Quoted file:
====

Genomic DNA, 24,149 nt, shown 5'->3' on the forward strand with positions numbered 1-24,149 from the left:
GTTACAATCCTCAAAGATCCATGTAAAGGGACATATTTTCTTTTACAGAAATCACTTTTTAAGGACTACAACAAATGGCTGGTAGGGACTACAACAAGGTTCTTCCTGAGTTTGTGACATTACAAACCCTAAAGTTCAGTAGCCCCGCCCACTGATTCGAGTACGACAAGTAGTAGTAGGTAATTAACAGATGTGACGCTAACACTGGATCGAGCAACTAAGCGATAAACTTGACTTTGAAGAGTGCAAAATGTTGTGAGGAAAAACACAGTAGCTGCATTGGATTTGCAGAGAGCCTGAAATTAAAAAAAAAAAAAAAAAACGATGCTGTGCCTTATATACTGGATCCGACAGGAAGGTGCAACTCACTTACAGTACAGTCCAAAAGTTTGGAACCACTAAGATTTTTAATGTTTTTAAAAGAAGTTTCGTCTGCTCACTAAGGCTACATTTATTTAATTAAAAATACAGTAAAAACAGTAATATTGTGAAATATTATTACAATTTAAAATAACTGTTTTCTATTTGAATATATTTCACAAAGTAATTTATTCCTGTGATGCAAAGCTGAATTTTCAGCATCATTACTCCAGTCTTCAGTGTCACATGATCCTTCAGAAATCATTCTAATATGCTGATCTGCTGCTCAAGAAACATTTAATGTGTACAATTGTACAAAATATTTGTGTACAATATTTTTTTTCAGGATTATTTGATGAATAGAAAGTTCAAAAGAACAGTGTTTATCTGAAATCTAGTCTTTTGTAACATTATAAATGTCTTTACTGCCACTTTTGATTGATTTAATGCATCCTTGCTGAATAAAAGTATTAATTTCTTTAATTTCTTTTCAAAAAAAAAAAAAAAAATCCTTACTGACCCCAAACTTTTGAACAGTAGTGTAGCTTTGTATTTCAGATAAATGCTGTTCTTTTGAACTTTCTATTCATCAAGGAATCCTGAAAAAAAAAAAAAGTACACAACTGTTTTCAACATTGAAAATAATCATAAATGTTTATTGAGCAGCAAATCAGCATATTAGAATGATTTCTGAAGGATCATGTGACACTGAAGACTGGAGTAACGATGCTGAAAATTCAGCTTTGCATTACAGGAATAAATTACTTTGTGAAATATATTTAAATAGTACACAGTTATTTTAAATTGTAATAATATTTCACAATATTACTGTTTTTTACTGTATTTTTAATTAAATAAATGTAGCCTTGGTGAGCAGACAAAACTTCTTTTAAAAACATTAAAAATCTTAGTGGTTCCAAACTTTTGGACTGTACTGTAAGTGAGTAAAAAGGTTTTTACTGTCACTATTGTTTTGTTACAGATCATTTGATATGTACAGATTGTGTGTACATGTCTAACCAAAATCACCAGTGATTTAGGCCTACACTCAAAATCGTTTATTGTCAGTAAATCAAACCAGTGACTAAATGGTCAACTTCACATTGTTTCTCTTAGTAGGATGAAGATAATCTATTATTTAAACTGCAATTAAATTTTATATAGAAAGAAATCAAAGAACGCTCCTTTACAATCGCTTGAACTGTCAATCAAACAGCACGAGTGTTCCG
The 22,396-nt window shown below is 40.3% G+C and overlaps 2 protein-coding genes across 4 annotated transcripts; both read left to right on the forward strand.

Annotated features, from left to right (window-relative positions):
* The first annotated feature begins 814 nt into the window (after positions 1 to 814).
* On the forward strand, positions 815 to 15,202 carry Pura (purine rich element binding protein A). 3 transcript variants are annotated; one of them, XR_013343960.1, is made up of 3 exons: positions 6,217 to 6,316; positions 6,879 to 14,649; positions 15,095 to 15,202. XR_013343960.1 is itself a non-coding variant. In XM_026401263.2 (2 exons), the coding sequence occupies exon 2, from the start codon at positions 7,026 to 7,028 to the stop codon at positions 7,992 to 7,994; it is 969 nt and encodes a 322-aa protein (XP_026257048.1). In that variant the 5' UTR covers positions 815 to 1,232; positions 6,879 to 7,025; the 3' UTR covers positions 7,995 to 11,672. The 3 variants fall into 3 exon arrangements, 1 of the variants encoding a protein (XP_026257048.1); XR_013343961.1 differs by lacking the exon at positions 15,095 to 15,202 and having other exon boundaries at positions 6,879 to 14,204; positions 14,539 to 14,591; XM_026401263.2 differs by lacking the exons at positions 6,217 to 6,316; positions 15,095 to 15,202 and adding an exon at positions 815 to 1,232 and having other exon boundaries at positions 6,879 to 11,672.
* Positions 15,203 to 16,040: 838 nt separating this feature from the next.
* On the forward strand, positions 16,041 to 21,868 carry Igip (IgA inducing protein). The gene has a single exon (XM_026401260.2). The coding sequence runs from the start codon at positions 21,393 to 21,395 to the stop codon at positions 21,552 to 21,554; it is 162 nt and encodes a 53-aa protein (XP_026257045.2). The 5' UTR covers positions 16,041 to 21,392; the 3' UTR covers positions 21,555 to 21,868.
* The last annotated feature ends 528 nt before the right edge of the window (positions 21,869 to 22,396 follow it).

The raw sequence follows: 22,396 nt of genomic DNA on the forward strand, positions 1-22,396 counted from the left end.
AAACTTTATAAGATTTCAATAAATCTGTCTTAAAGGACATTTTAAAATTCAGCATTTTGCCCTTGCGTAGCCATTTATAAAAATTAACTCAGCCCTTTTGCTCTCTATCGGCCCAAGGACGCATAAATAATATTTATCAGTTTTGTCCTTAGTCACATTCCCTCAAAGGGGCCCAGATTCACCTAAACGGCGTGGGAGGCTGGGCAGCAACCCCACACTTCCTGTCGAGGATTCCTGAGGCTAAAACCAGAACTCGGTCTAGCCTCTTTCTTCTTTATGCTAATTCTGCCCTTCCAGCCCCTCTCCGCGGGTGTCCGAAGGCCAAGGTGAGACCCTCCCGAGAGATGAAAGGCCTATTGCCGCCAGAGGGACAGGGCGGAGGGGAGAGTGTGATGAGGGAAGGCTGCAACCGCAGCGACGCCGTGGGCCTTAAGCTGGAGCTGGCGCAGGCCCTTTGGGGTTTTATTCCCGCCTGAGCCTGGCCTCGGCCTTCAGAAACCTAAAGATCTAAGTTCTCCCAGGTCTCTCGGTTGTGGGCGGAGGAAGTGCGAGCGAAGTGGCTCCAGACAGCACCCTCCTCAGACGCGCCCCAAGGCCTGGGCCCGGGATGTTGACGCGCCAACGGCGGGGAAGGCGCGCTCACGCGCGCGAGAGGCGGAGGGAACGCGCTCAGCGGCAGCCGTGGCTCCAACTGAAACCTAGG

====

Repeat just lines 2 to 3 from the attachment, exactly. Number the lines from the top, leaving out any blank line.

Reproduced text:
GTTACAATCCTCAAAGATCCATGTAAAGGGACATATTTTCTTTTACAGAAATCACTTTTTAAGGACTACAACAAATGGCTGGTAGGGACTACAACAAGGTTCTTCCTGAGTTTGTGACATTACAAACCCTAAAGTTCAGTAGCCCCGCCCACTGATTCGAGTACGACAAGTAGTAGTAGGTAATTAACAGATGTGACGCTAACACTGGATCGAGCAACTAAGCGATAAACTTGACTTTGAAGAGTGCAAAATGTTGTGAGGAAAAACACAGTAGCTGCATTGGATTTGCAGAGAGCCTGAAATTAAAAAAAAAAAAAAAAAACGATGCTGTGCCTTATATACTGGATCCGACAGGAAGGTGCAACTCACTTACAGTACAGTCCAAAAGTTTGGAACCACTAAGATTTTTAATGTTTTTAAAAGAAGTTTCGTCTGCTCACTAAGGCTACATTTATTTAATTAAAAATACAGTAAAAACAGTAATATTGTGAAATATTATTACAATTTAAAATAACTGTTTTCTATTTGAATATATTTCACAAAGTAATTTATTCCTGTGATGCAAAGCTGAATTTTCAGCATCATTACTCCAGTCTTCAGTGTCACATGATCCTTCAGAAATCATTCTAATATGCTGATCTGCTGCTCAAGAAACATTTAATGTGTACAATTGTACAAAATATTTGTGTACAATATTTTTTTTCAGGATTATTTGATGAATAGAAAGTTCAAAAGAACAGTGTTTATCTGAAATCTAGTCTTTTGTAACATTATAAATGTCTTTACTGCCACTTTTGATTGATTTAATGCATCCTTGCTGAATAAAAGTATTAATTTCTTTAATTTCTTTTCAAAAAAAAAAAAAAAAATCCTTACTGACCCCAAACTTTTGAACAGTAGTGTAGCTTTGTATTTCAGATAAATGCTGTTCTTTTGAACTTTCTATTCATCAAGGAATCCTGAAAAAAAAAAAAAGTACACAACTGTTTTCAACATTGAAAATAATCATAAATGTTTATTGAGCAGCAAATCAGCATATTAGAATGATTTCTGAAGGATCATGTGACACTGAAGACTGGAGTAACGATGCTGAAAATTCAGCTTTGCATTACAGGAATAAATTACTTTGTGAAATATATTTAAATAGTACACAGTTATTTTAAATTGTAATAATATTTCACAATATTACTGTTTTTTACTGTATTTTTAATTAAATAAATGTAGCCTTGGTGAGCAGACAAAACTTCTTTTAAAAACATTAAAAATCTTAGTGGTTCCAAACTTTTGGACTGTACTGTAAGTGAGTAAAAAGGTTTTTACTGTCACTATTGTTTTGTTACAGATCATTTGATATGTACAGATTGTGTGTACATGTCTAACCAAAATCACCAGTGATTTAGGCCTACACTCAAAATCGTTTATTGTCAGTAAATCAAACCAGTGACTAAATGGTCAACTTCACATTGTTTCTCTTAGTAGGATGAAGATAATCTATTATTTAAACTGCAATTAAATTTTATATAGAAAGAAATCAAAGAACGCTCCTTTACAATCGCTTGAACTGTCAATCAAACAGCACGAGTGTTCCG
The 22,396-nt window shown below is 40.3% G+C and overlaps 2 protein-coding genes across 4 annotated transcripts; both read left to right on the forward strand.